The Rainbow Road was nothing short of spectacular. Prior to getting out in the open, we had to pay a toll of $20 that is used to keep the road semi-passable through the year. We also had to sign a waiver form that essentially said that whatever we did to ourselves and our machines was our fault and nothing to do with the the folk who run the farm :wth: The road/track was such fun, it shifted between a goat track in places to wide open expanses where you could go as fast as you felt safe. We encountered a range of 4WD vehicles on this road, including a lovely, restored old Landrover doing what it was born to do. Again the bikes all ran well and none missed a beat. Some of us were challenged in sections where there had been recent washouts but that just added to the fun. One hairy moment for yours truly involved a creek crossing immediately followed by a uphill section that abruptly turned to the right at the top - straight ahead was blue sky and not much else. I love going uphill most of all and twisted the Savage's throttle a bit only to find a sharp turn in front of me and ... the sudden recollection that drum brakes don't work terribly well after being put through water 8) :ssh: That of course is the way to wake yourself up - a big dollop of adrenaline surging through the nervous system tends clear away any complacency.

We arrived back at the trailers after a good 3.5 hours of fun through this road, where we encountered amazing scenery, tested ourselves a bit and happily saw 5 old girls manage the terrain they were originally built to encounter. The bikes and ourselves were covered in dust but it was well and truly worth the effort.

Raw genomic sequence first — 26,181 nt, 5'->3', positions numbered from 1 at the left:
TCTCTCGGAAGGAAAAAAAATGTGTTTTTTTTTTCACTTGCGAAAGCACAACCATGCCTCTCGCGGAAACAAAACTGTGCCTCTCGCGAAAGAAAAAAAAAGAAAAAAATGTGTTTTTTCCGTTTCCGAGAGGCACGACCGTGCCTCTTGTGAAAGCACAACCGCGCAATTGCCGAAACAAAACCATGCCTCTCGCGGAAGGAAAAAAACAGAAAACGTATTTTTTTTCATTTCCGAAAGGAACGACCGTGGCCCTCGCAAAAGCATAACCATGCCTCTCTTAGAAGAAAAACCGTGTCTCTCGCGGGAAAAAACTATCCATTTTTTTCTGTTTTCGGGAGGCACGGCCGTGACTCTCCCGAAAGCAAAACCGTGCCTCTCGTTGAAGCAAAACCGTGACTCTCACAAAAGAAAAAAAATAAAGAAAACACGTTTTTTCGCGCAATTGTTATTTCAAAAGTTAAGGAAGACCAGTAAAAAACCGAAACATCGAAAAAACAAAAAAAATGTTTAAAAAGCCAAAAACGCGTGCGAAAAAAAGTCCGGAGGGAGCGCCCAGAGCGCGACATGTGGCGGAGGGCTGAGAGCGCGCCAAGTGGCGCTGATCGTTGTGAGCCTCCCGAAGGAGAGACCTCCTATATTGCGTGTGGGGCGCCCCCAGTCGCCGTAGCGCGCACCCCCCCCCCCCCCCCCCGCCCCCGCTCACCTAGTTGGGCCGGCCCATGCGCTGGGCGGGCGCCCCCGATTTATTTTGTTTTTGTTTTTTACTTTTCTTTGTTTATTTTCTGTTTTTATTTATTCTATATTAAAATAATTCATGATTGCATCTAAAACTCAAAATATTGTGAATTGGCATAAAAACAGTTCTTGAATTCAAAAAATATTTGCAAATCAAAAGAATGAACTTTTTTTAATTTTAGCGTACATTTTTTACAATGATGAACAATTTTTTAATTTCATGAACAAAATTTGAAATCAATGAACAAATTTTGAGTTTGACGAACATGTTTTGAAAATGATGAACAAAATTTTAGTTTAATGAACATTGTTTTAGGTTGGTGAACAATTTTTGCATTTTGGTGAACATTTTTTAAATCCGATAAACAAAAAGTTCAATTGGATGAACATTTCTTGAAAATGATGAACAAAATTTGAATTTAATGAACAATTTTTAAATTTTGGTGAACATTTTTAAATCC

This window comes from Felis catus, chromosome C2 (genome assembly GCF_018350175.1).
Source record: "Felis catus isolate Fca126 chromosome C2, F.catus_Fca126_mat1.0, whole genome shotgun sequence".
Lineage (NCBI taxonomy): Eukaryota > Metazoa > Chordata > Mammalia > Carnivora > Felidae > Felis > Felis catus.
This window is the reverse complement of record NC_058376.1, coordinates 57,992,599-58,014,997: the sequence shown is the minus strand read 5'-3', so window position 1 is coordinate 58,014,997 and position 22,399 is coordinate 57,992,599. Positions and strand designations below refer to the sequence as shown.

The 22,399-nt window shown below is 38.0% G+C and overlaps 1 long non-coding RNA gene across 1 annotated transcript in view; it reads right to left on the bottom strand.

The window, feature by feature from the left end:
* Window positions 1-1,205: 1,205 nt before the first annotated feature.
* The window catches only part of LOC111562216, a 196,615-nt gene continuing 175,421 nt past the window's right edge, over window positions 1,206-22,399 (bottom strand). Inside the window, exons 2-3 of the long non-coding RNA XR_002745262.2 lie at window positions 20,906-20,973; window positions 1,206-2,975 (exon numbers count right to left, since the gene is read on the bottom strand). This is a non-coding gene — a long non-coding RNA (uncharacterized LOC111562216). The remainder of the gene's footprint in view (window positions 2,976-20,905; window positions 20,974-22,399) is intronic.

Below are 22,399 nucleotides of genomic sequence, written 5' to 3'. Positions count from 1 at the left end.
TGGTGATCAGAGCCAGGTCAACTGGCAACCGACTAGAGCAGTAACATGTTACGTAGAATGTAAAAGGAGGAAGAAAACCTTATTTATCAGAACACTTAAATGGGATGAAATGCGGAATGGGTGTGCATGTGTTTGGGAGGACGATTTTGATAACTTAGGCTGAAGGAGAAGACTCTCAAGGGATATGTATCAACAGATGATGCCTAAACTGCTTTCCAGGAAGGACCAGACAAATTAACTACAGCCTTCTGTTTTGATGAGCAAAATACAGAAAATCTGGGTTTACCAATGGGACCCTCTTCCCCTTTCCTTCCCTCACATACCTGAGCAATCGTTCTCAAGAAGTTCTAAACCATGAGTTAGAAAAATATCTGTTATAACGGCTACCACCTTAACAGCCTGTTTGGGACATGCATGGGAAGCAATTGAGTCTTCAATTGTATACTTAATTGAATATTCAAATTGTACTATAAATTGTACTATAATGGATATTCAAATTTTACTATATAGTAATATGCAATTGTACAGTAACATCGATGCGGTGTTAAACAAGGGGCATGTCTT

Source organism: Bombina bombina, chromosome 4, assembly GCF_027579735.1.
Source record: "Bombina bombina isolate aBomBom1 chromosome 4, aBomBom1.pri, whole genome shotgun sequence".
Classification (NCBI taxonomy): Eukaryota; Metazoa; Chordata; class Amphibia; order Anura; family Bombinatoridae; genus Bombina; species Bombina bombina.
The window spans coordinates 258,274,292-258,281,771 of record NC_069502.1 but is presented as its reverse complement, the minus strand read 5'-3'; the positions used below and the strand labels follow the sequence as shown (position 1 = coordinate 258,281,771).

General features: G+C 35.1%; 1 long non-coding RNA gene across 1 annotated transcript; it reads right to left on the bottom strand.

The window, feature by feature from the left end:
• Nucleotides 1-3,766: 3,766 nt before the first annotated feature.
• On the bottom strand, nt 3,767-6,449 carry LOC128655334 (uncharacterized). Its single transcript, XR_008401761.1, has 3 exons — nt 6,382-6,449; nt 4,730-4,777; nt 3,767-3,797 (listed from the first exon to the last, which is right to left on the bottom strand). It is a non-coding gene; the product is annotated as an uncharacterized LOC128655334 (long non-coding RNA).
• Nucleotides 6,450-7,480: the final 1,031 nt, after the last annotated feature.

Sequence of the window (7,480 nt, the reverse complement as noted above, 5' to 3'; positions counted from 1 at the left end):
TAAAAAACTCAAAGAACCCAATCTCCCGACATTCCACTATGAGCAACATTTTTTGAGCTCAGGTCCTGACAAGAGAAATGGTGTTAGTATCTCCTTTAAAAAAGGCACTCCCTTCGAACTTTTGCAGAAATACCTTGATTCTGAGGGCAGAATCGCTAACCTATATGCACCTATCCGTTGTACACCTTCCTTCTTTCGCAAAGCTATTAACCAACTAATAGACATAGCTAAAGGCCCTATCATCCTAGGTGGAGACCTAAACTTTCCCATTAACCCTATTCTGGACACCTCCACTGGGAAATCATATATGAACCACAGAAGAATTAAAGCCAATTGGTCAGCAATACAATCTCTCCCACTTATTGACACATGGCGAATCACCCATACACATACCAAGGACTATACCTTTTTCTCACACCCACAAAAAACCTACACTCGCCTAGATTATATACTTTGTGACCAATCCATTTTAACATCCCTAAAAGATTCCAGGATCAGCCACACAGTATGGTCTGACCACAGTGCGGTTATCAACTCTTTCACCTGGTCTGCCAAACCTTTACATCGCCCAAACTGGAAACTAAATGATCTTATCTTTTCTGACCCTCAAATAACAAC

I'll put some pics up tomorrow.

Mike

_________________
Burt Munro + John Britten + Kim Newcombe + Ivan Mauger = Kiwi Street Cred

72 GT750J
71 TS250R
71 H1A


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PostPosted: Sun Mar 04, 2018 6:58 am 
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Novice racer
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Joined: Wed Jan 18, 2012 8:01 pm
Posts: 930
Location: North of Albany, NY
Country: USA
Bikes owned: T500R (now), T500M (30 yrs ago)
Thanks for sharing, Mike. Look forward to the pictures. Especially now, as I watched 11" of snow fall in my yard just the other day. My snow blower is parked right next to my motorcycle, and I know which one I'd rather be using.

MikeH1A wrote:
As you might expect, our old girls raised a bit of interest in the older age bikers from the other groups.


Funny how this works. If I leave my home for over 30 minutes on my T500, I am guaranteed to have at least one person come up to me, and share their history of an old motorcycle they used to own. These old girls are time machines.